The so-called impact craters of Mauritania
Aouelloul, Tenoumer and Temimichat

Norbert Brügge, Germany
Dipl. - Geol.

Update: 27.10.2016

Geology of Mauritania

Mauritania comprises four major geological domains. The central part of the Reguibat Shield - an uplifted part of the West African Craton which has been stable since 1700 Ma and dominates the northern third of the country's surface geology.
The N-S Mauritanides Orogenic Belt. The western margin of this orogen is concealed beneath coastal basin sediments.
The western part of the Taoudeni Basin infilled by Neoproterozoic to Devonian sedimentary strata unconformably overlying crystalline rocks of the Palaeoproterozoic to Archaean West African Craton. The continental to shallow marine Taoudeni Basin does not exceed 5000 m in thickness, and though it varies somewhat, comprises a remarkably homogenous lithological sequence.
A western Mauritanian Coastal Basin infilled by Mesozoic-Cenozoic sediments.


Reguibat Shield

The West African Craton is primarily composed of two shields, the Reguibat Shield in the north of Mauritania and the Leo Shield in Liberia and Sierra Leone, separated by the sedimentary (Upper Proterozoic to Palaeozoic) Taoudeni Basin.
The Reguibat Shield dominates the northern third of the country's surface geology. It constitutes a very extensive portion of Precambrian crust, bounded on its western side by the Mauritanides Belt and to the south it is overlain by late Precambrian sedimentary rocks of the Cambro-Ordovician and Devonian series.
The Reguibat Shield is divided into two main parts:
The eastern shield or 'Eburnean terrane', with ages of 2000 ±200 Ma corresponding with the Birimian tectonothermal events and predominantly comprising intrusive granites in the west and volcanic formations in the east.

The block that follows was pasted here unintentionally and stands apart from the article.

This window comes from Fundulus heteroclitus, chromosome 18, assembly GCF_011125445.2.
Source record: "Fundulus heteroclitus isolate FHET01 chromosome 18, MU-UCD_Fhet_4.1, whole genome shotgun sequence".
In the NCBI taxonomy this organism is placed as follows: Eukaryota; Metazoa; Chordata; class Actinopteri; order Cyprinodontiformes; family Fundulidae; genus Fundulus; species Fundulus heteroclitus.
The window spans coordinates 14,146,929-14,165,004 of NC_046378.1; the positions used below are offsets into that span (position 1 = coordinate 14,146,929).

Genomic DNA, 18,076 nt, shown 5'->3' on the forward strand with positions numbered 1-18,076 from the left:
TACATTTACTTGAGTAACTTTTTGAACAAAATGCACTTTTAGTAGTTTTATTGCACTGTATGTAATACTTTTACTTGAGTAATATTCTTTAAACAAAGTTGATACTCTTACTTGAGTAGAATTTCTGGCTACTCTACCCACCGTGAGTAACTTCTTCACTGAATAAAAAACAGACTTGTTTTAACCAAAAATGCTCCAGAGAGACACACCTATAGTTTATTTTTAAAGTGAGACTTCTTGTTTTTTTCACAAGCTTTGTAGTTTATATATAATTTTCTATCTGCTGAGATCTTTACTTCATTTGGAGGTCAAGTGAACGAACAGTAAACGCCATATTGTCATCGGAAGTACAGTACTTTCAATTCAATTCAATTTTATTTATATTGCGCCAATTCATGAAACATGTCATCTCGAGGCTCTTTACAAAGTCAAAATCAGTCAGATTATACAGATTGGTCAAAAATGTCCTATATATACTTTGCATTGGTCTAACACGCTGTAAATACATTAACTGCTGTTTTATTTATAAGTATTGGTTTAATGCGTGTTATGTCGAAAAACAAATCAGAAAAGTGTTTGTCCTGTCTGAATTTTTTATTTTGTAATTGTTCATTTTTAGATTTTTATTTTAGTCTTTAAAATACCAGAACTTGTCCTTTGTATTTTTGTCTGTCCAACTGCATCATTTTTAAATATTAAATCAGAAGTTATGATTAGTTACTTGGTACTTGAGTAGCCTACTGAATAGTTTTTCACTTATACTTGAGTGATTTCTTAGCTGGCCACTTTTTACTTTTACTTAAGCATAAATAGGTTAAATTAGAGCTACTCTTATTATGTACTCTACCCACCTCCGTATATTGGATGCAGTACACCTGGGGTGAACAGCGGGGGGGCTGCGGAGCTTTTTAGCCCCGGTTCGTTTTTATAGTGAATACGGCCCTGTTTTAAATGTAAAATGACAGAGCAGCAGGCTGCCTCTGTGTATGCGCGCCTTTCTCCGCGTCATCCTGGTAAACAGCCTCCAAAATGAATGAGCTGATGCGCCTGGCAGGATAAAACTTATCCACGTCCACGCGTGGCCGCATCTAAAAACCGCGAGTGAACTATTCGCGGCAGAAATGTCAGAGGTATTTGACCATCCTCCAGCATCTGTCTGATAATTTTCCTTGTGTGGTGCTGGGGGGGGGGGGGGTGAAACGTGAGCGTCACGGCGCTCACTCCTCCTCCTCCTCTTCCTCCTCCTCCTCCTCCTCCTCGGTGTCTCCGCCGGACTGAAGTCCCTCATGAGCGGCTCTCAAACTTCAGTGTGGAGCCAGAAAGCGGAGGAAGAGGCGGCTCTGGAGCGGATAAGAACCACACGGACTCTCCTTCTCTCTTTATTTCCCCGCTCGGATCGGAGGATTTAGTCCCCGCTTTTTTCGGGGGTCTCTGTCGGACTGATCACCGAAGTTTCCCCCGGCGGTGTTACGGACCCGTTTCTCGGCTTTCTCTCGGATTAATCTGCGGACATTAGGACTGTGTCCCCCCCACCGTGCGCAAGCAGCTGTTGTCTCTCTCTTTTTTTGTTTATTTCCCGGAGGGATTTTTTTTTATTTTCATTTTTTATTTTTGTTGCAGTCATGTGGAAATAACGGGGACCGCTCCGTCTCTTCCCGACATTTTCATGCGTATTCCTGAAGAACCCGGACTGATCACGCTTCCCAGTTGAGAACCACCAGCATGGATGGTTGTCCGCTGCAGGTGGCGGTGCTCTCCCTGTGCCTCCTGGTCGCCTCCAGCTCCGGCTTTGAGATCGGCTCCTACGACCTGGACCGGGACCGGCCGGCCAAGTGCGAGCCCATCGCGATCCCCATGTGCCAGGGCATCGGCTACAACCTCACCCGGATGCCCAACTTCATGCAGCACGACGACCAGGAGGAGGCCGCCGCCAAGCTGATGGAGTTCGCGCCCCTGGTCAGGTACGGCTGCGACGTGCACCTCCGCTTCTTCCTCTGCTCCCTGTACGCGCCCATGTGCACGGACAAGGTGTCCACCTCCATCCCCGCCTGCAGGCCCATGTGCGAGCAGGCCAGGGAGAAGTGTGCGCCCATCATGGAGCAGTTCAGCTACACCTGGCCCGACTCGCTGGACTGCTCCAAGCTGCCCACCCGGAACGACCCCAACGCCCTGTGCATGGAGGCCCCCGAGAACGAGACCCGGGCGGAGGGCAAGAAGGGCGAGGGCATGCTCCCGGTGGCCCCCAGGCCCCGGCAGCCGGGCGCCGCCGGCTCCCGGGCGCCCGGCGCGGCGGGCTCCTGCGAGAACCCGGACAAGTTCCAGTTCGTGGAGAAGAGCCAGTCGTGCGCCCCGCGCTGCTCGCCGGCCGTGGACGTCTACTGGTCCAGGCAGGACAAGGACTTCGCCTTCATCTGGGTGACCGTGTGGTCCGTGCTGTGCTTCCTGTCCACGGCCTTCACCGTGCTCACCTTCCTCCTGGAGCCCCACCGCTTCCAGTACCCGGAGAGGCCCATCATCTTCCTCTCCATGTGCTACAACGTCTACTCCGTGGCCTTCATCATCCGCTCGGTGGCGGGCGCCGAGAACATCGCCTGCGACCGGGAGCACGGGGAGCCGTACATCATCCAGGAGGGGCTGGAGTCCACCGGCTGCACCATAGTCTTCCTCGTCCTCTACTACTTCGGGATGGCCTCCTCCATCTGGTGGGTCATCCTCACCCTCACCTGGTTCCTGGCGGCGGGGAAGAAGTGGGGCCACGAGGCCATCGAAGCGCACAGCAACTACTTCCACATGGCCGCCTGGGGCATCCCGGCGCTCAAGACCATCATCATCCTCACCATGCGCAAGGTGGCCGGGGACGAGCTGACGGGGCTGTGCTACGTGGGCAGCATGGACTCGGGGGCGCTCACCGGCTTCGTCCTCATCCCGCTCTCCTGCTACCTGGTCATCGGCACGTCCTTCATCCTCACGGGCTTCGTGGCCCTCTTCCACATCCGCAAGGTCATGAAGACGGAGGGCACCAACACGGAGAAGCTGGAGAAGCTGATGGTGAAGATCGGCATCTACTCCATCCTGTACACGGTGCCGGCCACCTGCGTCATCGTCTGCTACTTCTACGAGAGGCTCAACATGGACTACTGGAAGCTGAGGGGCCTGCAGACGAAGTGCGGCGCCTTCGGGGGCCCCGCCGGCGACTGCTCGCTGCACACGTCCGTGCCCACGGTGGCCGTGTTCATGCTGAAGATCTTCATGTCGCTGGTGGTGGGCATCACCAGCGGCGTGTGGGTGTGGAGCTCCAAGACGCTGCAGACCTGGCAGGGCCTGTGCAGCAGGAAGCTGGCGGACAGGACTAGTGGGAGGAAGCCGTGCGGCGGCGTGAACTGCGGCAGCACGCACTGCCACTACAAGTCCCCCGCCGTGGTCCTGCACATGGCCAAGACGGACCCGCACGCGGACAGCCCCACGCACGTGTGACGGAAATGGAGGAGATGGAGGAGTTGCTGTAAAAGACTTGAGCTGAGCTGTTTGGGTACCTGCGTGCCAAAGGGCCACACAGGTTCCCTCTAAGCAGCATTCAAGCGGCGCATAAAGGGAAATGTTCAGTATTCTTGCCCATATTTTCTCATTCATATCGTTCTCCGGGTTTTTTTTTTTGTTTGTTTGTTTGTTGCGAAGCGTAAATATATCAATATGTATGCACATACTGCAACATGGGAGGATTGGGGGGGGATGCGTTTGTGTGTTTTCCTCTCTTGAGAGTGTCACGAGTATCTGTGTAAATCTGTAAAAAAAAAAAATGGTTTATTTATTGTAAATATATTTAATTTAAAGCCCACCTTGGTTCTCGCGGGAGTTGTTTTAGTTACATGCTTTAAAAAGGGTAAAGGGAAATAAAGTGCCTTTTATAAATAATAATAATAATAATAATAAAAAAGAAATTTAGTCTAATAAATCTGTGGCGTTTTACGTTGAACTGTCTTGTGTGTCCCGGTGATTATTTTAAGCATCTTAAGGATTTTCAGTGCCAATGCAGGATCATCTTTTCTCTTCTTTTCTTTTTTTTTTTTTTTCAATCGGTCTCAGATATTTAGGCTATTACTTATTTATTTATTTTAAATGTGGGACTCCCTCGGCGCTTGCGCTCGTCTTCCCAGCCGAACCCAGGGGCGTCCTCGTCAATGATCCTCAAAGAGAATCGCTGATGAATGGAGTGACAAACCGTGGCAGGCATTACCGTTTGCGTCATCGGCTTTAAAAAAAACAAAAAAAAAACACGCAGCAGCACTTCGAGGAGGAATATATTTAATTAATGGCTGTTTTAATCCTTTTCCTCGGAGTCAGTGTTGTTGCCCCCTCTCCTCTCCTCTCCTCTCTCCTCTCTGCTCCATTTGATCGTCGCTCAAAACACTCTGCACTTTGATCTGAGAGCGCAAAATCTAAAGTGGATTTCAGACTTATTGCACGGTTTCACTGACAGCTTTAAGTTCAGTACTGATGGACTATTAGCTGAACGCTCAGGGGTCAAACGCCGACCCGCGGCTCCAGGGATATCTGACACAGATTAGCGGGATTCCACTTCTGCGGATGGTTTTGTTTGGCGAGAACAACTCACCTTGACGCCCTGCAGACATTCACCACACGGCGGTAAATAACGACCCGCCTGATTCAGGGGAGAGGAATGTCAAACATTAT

The western shield or 'Archaean terrane' mainly with ages of ≥2500 Ma and predominantly comprising migmatites gneisses, granitoids, ferruginous quartzites and Banded Iron Formation (BIF), amphibolites and feldspathic gneisses. The highest grade gneissic and granulite terrain is the Archaean basement located in the western part of the shield in the Akjoujt area where it outcrops as poorly granular, migmatic felsic gneiss and coarsely foliated orthogneisses.

Taoudeni Basin

The Taoudeni Basin has experienced only one period of modern oil exploration. Agip and Texaco were each awarded blocks in 1970 with seismic and in 1974 with two drillings.
The Taoudeni Basin is a broad intracratonic sag which appears to have formed in response to the Pan-African Orogeny. The basin initiated in the Infracambrian, and continued to develop throughout the Palaeozoic until the Carboniferous. Despite the proximity of the Pan-African, Caledonian and Hercynian Orogenic belt, there is no evidence of significant deformation in the basin. For example, the Hercynian Orogeny, which formed the Mauritanide Fold Belt, is pinned by a fore-thrust in the eastern part of the fold belt, and significant deformation does not appear to have propagated eastwards into the present day Taoudeni Basin.